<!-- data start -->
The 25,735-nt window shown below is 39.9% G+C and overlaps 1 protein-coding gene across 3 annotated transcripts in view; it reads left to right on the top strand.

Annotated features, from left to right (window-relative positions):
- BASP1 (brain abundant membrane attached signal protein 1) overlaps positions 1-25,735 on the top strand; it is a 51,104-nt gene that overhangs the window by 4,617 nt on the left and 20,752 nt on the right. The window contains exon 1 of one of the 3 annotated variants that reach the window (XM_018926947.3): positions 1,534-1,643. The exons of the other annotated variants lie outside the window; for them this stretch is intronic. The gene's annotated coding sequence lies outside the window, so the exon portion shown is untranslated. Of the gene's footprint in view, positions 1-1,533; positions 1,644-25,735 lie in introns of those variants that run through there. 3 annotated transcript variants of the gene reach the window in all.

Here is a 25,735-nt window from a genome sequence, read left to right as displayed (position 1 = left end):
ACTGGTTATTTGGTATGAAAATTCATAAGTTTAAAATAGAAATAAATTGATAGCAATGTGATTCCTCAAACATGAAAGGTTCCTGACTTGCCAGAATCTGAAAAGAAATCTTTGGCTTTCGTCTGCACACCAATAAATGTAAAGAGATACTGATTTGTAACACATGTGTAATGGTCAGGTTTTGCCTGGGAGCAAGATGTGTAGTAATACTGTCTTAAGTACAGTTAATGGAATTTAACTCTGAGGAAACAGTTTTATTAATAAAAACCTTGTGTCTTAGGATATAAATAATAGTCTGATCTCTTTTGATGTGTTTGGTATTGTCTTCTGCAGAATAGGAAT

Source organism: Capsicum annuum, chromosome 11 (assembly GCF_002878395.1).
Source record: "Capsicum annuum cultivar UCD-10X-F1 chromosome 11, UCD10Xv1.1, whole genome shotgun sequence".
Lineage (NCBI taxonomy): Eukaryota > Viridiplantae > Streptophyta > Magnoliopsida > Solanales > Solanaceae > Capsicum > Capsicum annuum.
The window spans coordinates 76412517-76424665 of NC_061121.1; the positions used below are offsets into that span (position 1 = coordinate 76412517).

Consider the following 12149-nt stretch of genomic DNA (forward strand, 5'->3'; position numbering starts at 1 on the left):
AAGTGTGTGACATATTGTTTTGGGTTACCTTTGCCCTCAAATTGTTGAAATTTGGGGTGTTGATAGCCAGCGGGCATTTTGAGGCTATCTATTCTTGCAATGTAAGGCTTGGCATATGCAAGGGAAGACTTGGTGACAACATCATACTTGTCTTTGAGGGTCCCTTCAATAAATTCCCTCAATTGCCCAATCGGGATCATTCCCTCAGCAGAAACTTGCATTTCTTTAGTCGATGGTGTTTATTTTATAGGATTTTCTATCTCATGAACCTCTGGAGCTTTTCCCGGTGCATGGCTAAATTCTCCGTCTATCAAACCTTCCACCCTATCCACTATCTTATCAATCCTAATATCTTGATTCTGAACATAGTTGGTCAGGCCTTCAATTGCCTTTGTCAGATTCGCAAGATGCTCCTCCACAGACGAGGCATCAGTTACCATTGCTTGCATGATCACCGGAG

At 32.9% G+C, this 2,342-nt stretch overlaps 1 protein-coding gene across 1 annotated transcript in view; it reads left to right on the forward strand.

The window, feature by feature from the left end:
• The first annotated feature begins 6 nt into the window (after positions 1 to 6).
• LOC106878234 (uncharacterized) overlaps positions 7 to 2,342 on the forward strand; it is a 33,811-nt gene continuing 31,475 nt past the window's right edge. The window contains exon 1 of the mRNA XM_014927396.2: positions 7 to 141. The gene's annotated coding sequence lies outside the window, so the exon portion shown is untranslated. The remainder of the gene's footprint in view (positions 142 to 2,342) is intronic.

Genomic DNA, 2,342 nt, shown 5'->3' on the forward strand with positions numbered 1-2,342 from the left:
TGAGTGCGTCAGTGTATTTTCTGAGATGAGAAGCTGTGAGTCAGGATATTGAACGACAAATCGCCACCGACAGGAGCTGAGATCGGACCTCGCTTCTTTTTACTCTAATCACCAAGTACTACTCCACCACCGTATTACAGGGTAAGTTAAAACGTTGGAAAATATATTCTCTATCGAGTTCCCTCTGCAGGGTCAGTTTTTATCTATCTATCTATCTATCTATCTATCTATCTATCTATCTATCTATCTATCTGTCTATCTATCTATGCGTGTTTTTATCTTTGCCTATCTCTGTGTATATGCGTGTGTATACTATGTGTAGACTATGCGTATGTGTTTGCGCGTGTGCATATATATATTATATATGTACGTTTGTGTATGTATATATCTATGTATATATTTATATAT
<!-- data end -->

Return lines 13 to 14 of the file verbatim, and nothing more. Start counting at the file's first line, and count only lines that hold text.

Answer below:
The window, feature by feature from the left end:
• The first annotated feature begins 6 nt into the window (after positions 1 to 6).